If you have CDs maturing, you may be wondering what to do with that money. If those maturing CDs are at big banks, you probably won’t want to let those CDs automatically renew. I had a 4-year CD at Bank of America that just recently matured. It had a 3.00% APY. After maturity, it was automatically renewed into a new 4-year CD with a 0.20% rate. The longer term CD rates weren’t much better. Needless to say, I closed the CD during the grace period and transferred the money to one of my internet savings accounts.
This Bank of America CD was just a small CD that gave me the necessary combined balance with a checking account to qualify for a free safe deposit box and no checking account monthly fees. This would not be free with current BofA options, but I was grandfathered in many years ago. I found a better safe deposit box option at a local community bank. Since BofA’s CD rates were so low, I decided to close the CD, the checking account and the safe deposit box.
If a CD has a rate that’s lower than top internet savings account rates, it’s an easy decision for me. I’m not going to choose that CD. I’ll move that money to an internet savings account, and then I’ll take my time to decide. If you don’t like internet banks, you may have a harder decision since brick-and-mortar banks and credit unions often don’t offer savings account rates comparable to internet rates.
Barbell CD Ladder
If you’re like me, your savings account balances are probably growing as CDs mature. I have not given up on long-term CDs, but I’ve been trending more toward a "barbell CD ladder" strategy for the fixed-income, deposit account, portion of my portfolio. DA member Shorebreak described this strategy earlier this month in the comments. In this approach about half of the deposit accounts are in long-term CDs and the other half are in online savings accounts and reward checking accounts. Short-term CDs are typically used instead of liquid accounts in a barbell CD ladder, but since short-term CD rates are so low, I think internet savings accounts and/or reward checking accounts make more sense.
If interest rates stay low or fall, a regular CD ladder with long-term CDs maturing in regular intervals will do better than a barbell CD ladder.
If interest rates rise over the next few years, the barbell CD ladder becomes more appealing. The problem is that no one knows how interest rates will change in the future. The faster interest rates rise, the more appealing savings accounts become.
Table of Hypothetical Future Savings Account Rates
If you’re trying to decide between keeping some money in a savings account and putting that money into a long-term CD, the following table might come in handy. It assumes that rates will rise over the next five years. Five different possibilities are provided with different rate hikes.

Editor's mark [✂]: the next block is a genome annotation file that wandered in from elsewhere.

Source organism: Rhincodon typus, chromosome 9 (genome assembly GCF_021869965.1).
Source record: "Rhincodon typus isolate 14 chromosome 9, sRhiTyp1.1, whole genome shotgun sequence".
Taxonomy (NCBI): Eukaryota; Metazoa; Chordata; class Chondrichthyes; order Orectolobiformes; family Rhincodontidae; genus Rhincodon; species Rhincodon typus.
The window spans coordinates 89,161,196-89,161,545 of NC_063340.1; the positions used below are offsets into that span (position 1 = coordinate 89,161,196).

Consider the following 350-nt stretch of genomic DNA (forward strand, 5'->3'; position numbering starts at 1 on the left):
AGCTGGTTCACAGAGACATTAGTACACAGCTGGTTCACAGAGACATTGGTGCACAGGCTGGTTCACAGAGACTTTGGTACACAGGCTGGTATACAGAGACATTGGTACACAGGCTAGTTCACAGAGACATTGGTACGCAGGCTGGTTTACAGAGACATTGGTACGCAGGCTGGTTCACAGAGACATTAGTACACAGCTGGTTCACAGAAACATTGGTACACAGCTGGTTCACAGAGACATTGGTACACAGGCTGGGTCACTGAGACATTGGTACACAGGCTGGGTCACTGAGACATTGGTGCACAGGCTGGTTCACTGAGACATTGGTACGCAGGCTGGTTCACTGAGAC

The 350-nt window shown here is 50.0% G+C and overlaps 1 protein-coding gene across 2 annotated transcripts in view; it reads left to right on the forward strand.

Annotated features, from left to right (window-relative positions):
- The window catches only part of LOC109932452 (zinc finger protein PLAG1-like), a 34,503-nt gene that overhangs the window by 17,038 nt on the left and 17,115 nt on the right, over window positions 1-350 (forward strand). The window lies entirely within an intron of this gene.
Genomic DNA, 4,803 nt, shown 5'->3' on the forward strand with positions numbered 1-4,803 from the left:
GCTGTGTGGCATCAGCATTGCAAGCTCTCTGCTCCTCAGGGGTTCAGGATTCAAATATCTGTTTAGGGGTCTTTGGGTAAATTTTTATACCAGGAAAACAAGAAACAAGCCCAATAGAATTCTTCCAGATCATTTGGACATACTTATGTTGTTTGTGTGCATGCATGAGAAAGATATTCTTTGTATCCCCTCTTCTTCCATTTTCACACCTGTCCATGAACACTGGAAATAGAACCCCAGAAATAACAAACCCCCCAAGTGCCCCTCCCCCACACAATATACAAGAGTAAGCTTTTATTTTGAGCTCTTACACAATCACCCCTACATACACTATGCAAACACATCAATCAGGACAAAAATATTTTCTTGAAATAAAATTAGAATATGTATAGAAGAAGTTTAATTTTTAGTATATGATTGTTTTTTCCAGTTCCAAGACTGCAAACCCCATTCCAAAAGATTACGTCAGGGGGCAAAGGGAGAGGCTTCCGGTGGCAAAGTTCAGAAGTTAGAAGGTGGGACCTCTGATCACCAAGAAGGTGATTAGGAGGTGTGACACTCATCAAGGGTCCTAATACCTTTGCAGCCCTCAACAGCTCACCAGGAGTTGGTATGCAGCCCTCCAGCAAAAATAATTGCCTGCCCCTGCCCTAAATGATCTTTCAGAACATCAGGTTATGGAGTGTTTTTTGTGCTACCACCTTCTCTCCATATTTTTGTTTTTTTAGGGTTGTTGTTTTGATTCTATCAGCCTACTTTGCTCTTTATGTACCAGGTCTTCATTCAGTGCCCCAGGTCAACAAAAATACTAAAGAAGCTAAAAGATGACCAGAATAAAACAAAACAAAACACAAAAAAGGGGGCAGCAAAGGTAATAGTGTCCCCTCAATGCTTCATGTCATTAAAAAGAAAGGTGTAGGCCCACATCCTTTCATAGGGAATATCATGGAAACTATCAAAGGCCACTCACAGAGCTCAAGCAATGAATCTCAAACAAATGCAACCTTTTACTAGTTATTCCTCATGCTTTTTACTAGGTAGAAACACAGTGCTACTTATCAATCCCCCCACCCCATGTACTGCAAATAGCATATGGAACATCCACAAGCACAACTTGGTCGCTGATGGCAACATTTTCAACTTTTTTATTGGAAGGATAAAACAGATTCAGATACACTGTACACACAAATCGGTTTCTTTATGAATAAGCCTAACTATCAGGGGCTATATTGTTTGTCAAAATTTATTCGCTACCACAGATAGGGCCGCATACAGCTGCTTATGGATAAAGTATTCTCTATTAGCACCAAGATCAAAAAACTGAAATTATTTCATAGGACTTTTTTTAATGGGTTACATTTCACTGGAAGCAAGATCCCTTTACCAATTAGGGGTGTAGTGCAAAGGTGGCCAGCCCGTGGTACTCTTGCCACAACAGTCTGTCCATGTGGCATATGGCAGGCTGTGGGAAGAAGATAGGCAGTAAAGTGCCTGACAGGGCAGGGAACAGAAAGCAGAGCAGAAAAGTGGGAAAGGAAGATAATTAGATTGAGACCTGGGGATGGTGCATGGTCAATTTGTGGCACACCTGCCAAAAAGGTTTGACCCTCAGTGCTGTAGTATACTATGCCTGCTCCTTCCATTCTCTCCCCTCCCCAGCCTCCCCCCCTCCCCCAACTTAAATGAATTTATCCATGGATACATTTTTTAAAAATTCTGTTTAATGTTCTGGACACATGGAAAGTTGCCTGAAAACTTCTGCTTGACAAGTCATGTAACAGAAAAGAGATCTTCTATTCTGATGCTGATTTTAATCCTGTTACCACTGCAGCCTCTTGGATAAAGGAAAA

All start with a 1% savings account for the next year. There’s no guarantee that a 1% savings account rate will be available over the next year, but based on the last year, I think it’s a safe assumption.
After the first year, all the scenarios assume you’ll be able to get higher rates in your savings account. In the left-most column, the rates rise the least. It assumes that the best savings accounts will pay around 2.00% five years from now. In the right-most column, the rates rise the most. It assumes that the best savings accounts will pay around 6% five years from now.
Based on these assumed rate increases, average rates are calculated for the five years. No compounding is considered. You can use these average rates to compare with today’s 5-year CD rates. If the future follows case #2, the average rate over the 5 years will be 2.00%. That’s about the same as today’s best 5-year CD yield of 2.05%.
My main concern with having too much in savings accounts is that it will be hard to know when it’s time to start moving into CDs. As rates start rising, there will always be the question about how much higher they will rise. You may never want to lock into a long-term CD. As we’ve seen in the last five years, that can be costly.
If you want to keep things simple with your deposit account portion of your portfolio, it’s hard to argue against a regular CD ladder. With a regular CD ladder, you don’t have to guess about when rates will rise or how high rates will get.
Possible Scenarios for Future Savings Account Rates
|Year||Case #1||Case #2||Case #3||Case #4||Case #5|
|Yearly Rate Increase||0.25%||0.50%||0.75%||1.00%||1.25%|